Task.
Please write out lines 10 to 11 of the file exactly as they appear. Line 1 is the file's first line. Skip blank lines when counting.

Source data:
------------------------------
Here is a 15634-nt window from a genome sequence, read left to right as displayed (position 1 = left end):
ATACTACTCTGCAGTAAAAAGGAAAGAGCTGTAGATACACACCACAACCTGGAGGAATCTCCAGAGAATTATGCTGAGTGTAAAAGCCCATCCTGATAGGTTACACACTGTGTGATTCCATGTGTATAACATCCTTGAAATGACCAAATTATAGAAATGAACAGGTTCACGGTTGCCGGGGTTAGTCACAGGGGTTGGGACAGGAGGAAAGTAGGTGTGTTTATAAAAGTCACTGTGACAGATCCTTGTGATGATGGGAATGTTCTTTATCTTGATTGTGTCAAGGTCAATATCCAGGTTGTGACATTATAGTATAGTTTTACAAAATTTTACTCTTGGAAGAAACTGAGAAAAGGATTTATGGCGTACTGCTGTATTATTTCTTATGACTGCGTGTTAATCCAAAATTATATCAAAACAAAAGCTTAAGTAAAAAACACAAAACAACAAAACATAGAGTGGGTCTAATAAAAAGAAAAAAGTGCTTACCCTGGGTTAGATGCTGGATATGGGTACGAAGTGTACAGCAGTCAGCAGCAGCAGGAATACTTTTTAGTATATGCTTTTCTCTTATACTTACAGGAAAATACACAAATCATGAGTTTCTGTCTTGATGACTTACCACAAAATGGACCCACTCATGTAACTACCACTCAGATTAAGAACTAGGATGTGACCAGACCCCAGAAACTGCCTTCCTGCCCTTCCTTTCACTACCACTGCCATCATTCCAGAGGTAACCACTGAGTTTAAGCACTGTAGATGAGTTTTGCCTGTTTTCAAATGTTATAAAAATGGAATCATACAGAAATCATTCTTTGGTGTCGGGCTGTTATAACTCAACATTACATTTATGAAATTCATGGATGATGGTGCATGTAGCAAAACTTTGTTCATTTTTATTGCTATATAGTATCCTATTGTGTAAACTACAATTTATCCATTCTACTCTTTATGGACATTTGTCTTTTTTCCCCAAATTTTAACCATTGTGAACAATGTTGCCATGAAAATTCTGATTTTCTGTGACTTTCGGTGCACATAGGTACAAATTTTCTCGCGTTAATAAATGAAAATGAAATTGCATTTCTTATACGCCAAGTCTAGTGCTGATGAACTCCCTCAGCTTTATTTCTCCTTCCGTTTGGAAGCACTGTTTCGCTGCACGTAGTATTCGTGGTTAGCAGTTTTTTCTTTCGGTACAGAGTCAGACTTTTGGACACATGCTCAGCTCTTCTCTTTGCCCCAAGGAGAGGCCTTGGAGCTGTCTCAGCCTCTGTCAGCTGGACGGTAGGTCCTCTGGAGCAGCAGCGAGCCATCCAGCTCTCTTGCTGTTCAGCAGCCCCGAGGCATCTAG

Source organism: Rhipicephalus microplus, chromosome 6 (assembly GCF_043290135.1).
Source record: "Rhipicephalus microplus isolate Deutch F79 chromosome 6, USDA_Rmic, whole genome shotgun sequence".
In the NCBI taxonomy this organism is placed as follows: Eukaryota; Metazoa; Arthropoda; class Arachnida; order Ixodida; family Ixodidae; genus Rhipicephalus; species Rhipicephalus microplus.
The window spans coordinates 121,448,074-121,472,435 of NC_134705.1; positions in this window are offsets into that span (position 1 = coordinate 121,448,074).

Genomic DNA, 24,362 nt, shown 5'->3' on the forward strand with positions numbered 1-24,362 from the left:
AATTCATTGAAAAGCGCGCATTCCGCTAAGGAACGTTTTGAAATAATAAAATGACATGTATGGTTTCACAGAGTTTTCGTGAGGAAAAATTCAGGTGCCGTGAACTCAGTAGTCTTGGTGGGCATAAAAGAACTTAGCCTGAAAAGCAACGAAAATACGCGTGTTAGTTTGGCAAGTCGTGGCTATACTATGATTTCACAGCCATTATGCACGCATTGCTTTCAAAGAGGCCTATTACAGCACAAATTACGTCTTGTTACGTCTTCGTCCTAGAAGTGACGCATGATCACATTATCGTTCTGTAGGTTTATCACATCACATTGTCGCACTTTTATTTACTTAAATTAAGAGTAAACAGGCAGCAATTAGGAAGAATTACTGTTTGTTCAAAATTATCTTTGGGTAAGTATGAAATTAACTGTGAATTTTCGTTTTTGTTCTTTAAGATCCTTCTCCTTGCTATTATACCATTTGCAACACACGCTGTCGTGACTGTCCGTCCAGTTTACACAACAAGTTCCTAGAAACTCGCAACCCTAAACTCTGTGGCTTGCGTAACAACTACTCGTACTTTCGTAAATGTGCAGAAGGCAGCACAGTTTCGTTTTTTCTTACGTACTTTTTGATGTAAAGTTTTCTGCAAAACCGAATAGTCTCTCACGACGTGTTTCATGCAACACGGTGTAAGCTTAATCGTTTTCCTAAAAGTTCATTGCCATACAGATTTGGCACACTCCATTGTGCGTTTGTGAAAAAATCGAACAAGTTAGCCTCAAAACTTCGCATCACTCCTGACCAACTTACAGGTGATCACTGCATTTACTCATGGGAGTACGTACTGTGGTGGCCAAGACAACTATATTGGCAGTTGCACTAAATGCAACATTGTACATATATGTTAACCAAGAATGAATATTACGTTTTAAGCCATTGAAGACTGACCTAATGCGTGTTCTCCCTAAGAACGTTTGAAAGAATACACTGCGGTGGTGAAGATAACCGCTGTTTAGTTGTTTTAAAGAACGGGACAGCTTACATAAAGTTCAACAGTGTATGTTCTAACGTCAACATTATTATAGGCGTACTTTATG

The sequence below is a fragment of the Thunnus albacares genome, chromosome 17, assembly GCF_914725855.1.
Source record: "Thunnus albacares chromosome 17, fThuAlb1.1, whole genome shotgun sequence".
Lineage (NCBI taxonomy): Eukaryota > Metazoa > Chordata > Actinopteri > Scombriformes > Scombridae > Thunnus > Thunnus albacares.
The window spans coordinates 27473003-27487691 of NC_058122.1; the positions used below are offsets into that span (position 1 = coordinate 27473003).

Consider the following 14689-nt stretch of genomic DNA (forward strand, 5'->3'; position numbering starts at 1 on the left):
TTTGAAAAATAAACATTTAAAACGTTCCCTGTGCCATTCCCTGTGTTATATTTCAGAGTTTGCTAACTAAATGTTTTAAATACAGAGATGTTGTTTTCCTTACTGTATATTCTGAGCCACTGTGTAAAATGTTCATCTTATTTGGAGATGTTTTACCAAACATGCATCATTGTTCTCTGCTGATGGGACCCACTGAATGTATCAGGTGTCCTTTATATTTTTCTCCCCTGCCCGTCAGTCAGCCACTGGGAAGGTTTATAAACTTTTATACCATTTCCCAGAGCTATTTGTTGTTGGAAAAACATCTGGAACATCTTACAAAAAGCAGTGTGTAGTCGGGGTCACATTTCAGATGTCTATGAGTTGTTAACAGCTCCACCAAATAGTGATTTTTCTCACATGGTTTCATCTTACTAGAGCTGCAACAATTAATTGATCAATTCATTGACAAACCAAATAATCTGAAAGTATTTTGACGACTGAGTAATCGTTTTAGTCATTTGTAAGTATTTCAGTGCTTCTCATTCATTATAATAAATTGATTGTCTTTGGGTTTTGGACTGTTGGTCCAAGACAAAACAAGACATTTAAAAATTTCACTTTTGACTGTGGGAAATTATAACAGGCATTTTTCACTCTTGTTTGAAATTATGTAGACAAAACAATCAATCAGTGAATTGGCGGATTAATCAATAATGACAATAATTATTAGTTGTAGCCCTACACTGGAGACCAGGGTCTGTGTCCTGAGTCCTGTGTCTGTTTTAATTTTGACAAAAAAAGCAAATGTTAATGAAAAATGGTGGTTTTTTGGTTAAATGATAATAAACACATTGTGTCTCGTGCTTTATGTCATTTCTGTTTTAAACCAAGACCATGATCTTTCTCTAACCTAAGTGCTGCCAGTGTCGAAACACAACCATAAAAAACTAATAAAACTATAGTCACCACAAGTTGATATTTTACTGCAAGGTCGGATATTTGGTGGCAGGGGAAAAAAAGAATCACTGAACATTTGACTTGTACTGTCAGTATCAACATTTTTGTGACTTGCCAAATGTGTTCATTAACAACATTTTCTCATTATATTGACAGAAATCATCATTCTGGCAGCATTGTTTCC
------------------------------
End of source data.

Source record: "Thunnus albacares chromosome 17, fThuAlb1.1, whole genome shotgun sequence".
Lineage (NCBI taxonomy): Eukaryota > Metazoa > Chordata > Actinopteri > Scombriformes > Scombridae > Thunnus > Thunnus albacares.